Recently, business owners, and specifically restaurateurs, have started to see the light at the end of the tunnel, and discussions have started to turn to what the new normal will look like when everyone is allowed to return to full service.
Between owners and patrons alike, these discussions revolve around all the exciting new features that many restaurants have put in play.
I set out to find out what changes consumers would like to see remain, what restaurants plan on keeping, and what has fallen by the wayside. I acquired about 50 different responses from self-proclaimed foodies and business owners, and found the following trends.
This one should be a no-brainer, but customers like options in loyalty. There is a lot of consensus here between restaurant owners and that online ordering has changed the game for small businesses and it would be a real shame if they were to go away.
Perhaps not surprisingly, the proliferation of family packs was the top change mentioned by commenters. It represented about 60-75% of the responses received. The average response looked something like this:
Most restaurant owner commenters indicated that they will continue serving family packs in the future. Where it gets interesting is in pricing of these family packs. Some feel like their current pricing is too low, and will need to adjust when dining resumes normally. Some want to provide family packs at the same cost when doing takeout/curbside, and charge a higher price for dine in service. Personally, I’m very interested in patrons would feel about this, so if you have a take, leave a comment below.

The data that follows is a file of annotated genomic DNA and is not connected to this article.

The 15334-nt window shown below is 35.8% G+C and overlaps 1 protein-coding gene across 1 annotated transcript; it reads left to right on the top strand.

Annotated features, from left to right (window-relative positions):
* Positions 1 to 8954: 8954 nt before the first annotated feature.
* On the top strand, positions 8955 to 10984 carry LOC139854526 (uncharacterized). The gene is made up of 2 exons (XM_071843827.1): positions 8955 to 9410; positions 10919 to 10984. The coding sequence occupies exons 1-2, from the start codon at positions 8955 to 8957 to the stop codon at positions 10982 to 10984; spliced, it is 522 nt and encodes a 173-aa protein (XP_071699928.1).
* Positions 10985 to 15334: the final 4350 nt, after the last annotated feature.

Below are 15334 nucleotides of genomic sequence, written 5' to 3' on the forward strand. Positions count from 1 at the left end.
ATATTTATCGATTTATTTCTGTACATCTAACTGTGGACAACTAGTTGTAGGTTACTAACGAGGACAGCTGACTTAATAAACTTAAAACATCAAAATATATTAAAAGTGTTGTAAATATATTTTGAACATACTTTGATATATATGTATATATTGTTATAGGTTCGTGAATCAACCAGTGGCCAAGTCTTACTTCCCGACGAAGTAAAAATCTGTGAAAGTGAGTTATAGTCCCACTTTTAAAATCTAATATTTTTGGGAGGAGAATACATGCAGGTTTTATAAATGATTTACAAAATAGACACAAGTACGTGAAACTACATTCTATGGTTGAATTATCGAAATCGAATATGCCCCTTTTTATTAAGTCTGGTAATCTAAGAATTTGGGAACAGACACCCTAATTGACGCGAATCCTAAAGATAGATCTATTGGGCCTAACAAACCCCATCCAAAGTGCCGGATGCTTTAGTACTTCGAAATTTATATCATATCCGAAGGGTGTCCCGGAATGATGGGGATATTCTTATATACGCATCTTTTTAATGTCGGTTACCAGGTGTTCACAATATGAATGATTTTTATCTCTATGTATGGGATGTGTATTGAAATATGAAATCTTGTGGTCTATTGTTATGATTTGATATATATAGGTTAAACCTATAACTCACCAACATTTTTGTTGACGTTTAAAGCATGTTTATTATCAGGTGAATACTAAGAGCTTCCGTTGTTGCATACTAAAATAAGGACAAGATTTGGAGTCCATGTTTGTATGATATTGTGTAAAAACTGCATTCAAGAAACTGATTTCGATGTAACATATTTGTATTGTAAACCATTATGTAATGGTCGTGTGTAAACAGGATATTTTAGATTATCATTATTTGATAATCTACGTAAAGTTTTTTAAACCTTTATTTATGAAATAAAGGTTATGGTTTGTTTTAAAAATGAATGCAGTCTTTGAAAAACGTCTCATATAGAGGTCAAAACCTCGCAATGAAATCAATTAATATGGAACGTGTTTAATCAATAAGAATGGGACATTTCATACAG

I was surprised by the number of people who commented on curbside. I thought that this would be valued, but not at the rate is was. Almost all responders indicated that they had children and that curbside increased their dine out rate. This was best summed up best by this comment:
As a mom with two toddlers whose husband works out of town half the year, curbside has been the only way I’ve been able to eat out since my youngest was born.” – Lynden Haley Briscoe
I was floored by this. Of all the respondents, only 1-2 mentioned alcohol delivery services. Given that most respondents were in text where this was permitted, I believed this was going to be a much higher percentage.
I have a hunch on this. Given that alcohol is still widely available at restaurants, most people are drinking for the social aspect. Therefore, although the average consumer believes there is convenience in getting their favorite drinks delivered, the primary reason for ordering these drinks to begin with has always been social.
There were just a couple other things mentioned once or twice that were worth mentioning here.
What’s the change you want to see? If you have one, let me know in the comments below!